How vulnerable are the EU institutions to undue corporate influence, and what gaps exist in EU lobbying and ethics rules?
In a long standing lobbying battle on new EU regulation of hedge funds and equity funds, one of the defining moments was in May this year, when the European Parliament was to vote on its position. Shortly before the big day, MEPs received a letter signed by hundreds of small and medium sized enterprises (SMEs) begging them to work for a weak position of the parliament to ensure easy access for innovative SMEs to venture capital.
In this interview with Corporate Europe Observatory, MEP Carl Schlyter, member of the Committee on Environment, Public Health and Food Safety (ENVI), reflects on one of the biggest lobbying battles in Brussels in recent years on food labelling regulation.
On the second day of the EU's Green Week, an action group took the stage during a session of the 2-day policy summit titled ‘Pricing the earth: How business can protect and profit from biodiversity’. The 'summit' was organised by Friends of Europe, a corporate-sponsored think tank. The activists spread a red banner reading ‘Green Week is as green as this banner’ and one listing the companies behind Friends of Europe, including BP, Dow, Areva and Coca Cola.
The US investment bank Goldman Sachs is earning a reputation as public enemy no. 1 in the financial world. At the same time the firm is one of the Commission’s favourites when it comes to asking for advice on regulating financial markets . It is high time for the Commission to close the door on Goldman Sachs, this article concludes.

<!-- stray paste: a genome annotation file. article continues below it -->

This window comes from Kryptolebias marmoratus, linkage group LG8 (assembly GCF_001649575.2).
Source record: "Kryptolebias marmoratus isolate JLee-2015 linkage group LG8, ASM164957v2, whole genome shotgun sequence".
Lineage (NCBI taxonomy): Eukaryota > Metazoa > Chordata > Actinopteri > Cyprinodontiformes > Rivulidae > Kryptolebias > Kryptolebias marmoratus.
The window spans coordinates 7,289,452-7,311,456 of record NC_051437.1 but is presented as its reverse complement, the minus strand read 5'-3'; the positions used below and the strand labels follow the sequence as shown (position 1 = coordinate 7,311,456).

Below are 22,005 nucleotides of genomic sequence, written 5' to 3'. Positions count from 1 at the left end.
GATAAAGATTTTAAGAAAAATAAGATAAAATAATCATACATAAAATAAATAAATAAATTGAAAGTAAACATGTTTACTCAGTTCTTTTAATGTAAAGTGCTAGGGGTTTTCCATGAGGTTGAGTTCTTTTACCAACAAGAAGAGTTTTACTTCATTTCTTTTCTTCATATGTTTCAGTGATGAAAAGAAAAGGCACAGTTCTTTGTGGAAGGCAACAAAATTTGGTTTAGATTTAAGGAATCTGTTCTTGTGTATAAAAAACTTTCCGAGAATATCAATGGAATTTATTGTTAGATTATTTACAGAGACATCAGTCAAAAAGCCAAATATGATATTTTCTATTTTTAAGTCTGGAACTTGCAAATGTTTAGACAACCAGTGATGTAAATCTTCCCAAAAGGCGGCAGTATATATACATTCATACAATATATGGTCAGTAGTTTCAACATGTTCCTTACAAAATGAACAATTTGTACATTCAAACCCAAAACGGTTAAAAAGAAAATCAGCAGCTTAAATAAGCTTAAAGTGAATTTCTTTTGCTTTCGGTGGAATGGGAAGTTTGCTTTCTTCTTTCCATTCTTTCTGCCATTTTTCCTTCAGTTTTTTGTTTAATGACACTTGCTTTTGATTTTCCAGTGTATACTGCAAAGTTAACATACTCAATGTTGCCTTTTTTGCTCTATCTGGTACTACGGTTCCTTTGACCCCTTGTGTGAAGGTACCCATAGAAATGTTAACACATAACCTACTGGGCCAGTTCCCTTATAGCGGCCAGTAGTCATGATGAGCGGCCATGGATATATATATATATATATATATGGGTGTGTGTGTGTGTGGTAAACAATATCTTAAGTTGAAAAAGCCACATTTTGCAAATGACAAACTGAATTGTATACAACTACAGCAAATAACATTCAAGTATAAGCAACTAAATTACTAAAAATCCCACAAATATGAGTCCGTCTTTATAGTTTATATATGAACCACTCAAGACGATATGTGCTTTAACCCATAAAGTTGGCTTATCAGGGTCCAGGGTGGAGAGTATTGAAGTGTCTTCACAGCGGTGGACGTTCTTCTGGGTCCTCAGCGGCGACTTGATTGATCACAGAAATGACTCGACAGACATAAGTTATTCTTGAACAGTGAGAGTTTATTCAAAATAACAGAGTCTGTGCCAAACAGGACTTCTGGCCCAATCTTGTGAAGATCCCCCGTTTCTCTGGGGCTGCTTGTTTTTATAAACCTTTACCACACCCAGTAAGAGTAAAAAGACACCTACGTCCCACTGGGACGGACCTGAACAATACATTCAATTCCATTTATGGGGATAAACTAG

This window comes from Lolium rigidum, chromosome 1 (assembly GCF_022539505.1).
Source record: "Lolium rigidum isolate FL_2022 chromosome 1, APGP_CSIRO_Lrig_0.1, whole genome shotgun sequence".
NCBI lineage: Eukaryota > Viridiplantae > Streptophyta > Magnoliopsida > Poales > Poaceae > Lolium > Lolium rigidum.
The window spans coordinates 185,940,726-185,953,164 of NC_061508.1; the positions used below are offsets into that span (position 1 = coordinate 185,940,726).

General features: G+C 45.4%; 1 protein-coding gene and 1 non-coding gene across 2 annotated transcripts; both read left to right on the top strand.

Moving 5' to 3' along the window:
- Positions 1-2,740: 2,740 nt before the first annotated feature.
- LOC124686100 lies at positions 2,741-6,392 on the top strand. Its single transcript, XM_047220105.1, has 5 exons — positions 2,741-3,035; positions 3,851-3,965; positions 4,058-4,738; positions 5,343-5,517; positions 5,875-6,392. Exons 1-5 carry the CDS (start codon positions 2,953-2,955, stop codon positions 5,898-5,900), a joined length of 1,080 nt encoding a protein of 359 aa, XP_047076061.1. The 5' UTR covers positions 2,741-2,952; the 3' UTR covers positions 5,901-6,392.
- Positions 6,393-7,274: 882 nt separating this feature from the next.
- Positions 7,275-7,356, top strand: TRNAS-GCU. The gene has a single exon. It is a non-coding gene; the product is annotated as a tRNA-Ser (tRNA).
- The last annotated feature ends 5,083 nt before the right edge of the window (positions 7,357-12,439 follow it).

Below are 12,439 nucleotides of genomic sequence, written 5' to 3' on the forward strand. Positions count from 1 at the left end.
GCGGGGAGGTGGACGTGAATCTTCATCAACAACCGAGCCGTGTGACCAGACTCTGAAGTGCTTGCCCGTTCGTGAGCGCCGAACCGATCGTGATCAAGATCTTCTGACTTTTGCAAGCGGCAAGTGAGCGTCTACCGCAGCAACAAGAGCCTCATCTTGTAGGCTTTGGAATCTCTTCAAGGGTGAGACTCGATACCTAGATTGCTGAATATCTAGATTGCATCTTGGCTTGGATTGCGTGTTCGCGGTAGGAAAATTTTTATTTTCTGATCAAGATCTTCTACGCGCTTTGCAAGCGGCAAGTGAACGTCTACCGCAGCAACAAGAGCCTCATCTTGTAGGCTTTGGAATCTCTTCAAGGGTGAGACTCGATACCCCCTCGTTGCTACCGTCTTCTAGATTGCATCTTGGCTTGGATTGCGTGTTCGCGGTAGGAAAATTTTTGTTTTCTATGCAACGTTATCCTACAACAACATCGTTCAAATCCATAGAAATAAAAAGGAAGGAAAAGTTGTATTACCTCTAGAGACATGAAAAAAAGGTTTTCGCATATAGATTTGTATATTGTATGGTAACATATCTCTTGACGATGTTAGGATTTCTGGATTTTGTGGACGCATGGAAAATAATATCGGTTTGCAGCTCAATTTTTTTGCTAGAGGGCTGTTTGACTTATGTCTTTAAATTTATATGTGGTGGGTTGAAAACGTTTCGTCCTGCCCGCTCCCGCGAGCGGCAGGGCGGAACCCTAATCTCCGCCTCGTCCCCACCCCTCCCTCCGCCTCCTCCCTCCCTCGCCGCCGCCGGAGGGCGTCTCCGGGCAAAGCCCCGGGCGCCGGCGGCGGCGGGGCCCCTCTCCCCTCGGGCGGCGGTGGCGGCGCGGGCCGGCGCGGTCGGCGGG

This report from Corporate Europe Observatory presents 15 recent examples of governments using lobby consultancies to influence the EU institutions, including Belarus, Botswana, Ethiopia, Jersey, Kazakhstan and Sri Lanka. They all have hired “public affairs” firms in Brussels to try and boost their diplomacy work. Their motives differ, but include polishing their image, gaining political support, securing EU funding or preferential trade treatment, and blocking new EU regulations.
The new ALTER-EU report 'A captive Commission - the role of the financial industry in shaping EU regulation' can be found at: http://www.alter-eu.org/en/system/files/publications/CaptiveCommission.pdf Brussels, November 5, 2009 - The vast majority of financial ‘experts’ advising the European Commission represent the banks and investors responsible for the global economic crisis, according to a new report published today by the Alliance for Lobbying Transparency and Ethics Regulation (ALTER EU) .
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